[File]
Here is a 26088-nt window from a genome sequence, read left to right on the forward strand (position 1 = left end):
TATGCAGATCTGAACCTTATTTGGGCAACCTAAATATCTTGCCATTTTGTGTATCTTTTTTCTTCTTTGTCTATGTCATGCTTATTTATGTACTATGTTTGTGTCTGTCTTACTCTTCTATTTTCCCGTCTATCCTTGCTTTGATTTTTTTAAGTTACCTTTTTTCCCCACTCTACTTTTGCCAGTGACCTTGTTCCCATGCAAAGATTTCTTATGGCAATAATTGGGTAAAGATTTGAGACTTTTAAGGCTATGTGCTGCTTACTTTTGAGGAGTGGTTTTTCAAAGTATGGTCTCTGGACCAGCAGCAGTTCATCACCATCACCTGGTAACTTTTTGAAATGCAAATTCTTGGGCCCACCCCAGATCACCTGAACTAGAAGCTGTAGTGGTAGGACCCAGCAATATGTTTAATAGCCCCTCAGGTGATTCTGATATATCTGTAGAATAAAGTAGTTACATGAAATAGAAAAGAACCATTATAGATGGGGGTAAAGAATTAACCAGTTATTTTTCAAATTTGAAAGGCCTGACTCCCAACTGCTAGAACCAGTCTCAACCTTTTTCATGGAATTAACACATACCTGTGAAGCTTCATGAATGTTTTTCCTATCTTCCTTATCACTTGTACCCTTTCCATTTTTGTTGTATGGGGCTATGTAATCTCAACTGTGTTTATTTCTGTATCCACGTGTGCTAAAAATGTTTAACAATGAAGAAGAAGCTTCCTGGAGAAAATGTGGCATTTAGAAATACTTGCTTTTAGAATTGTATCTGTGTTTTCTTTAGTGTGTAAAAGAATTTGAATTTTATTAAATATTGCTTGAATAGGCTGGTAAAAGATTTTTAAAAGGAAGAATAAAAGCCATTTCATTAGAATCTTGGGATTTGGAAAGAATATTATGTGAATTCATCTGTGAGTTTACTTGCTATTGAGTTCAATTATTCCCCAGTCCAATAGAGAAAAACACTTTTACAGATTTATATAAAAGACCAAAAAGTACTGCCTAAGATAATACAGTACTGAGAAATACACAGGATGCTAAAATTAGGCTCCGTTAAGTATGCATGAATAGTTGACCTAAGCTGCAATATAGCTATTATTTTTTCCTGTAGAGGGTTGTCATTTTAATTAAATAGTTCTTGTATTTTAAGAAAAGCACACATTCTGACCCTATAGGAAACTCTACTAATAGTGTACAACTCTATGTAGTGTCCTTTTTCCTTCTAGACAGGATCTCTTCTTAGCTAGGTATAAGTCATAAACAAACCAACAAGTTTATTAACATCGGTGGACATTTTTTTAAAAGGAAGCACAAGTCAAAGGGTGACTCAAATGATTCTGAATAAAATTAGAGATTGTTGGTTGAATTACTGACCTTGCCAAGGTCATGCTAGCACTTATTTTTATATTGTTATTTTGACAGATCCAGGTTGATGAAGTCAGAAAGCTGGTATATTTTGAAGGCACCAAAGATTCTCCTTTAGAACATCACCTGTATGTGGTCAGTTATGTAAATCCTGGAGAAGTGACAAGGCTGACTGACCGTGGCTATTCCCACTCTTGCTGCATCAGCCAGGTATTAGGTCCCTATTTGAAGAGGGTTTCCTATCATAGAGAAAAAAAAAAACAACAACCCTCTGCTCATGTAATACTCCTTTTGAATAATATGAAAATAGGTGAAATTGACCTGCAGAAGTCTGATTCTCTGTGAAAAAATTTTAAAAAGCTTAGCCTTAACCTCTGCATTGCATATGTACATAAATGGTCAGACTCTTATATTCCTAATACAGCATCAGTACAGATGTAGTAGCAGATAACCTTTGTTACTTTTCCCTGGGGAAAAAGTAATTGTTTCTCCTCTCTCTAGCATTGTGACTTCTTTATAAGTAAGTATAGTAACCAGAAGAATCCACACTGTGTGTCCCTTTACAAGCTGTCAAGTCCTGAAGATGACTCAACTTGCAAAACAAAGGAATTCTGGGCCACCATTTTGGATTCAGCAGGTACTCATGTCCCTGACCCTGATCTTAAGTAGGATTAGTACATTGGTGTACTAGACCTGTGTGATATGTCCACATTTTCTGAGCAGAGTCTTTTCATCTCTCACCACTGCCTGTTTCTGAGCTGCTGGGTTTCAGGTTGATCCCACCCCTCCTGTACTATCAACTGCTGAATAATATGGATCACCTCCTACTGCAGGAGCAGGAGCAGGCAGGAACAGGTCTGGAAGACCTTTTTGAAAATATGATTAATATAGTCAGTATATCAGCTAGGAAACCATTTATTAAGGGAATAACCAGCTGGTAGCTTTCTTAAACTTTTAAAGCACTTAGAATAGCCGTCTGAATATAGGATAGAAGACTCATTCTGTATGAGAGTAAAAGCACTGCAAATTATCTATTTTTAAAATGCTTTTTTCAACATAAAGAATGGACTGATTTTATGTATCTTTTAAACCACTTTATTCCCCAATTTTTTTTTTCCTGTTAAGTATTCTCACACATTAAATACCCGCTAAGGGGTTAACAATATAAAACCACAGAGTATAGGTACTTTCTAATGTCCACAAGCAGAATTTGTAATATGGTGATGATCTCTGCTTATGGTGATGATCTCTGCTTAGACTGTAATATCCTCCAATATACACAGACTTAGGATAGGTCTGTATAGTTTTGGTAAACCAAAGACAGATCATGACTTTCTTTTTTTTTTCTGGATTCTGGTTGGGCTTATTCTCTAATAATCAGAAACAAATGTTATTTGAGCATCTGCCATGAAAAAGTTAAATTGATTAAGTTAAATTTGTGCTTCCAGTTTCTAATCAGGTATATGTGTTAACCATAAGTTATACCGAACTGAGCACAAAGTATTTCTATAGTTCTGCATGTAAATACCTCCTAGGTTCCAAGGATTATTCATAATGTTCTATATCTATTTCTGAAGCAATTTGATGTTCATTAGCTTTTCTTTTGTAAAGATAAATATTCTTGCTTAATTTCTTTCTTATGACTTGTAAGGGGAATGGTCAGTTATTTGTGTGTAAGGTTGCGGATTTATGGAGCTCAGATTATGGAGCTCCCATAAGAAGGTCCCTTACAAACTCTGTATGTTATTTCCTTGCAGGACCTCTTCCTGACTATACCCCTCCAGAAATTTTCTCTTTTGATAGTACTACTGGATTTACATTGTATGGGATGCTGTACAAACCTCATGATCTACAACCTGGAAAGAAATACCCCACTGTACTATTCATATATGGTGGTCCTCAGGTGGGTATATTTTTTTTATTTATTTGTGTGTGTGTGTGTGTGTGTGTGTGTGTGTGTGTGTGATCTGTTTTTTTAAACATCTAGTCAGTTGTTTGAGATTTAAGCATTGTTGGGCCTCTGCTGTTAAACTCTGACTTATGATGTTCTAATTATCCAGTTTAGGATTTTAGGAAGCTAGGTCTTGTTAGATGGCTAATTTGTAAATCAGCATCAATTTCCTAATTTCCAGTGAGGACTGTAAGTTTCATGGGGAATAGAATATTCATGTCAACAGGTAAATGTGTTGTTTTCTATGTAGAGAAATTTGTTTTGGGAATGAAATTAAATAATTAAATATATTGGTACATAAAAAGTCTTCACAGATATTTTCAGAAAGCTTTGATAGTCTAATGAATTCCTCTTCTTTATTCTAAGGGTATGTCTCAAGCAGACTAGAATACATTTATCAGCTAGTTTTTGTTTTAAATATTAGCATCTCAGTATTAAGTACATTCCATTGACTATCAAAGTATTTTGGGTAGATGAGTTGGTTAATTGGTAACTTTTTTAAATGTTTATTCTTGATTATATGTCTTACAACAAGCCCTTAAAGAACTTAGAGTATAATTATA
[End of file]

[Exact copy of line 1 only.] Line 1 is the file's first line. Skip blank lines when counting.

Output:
Here is a 26088-nt window from a genome sequence, read left to right on the forward strand (position 1 = left end):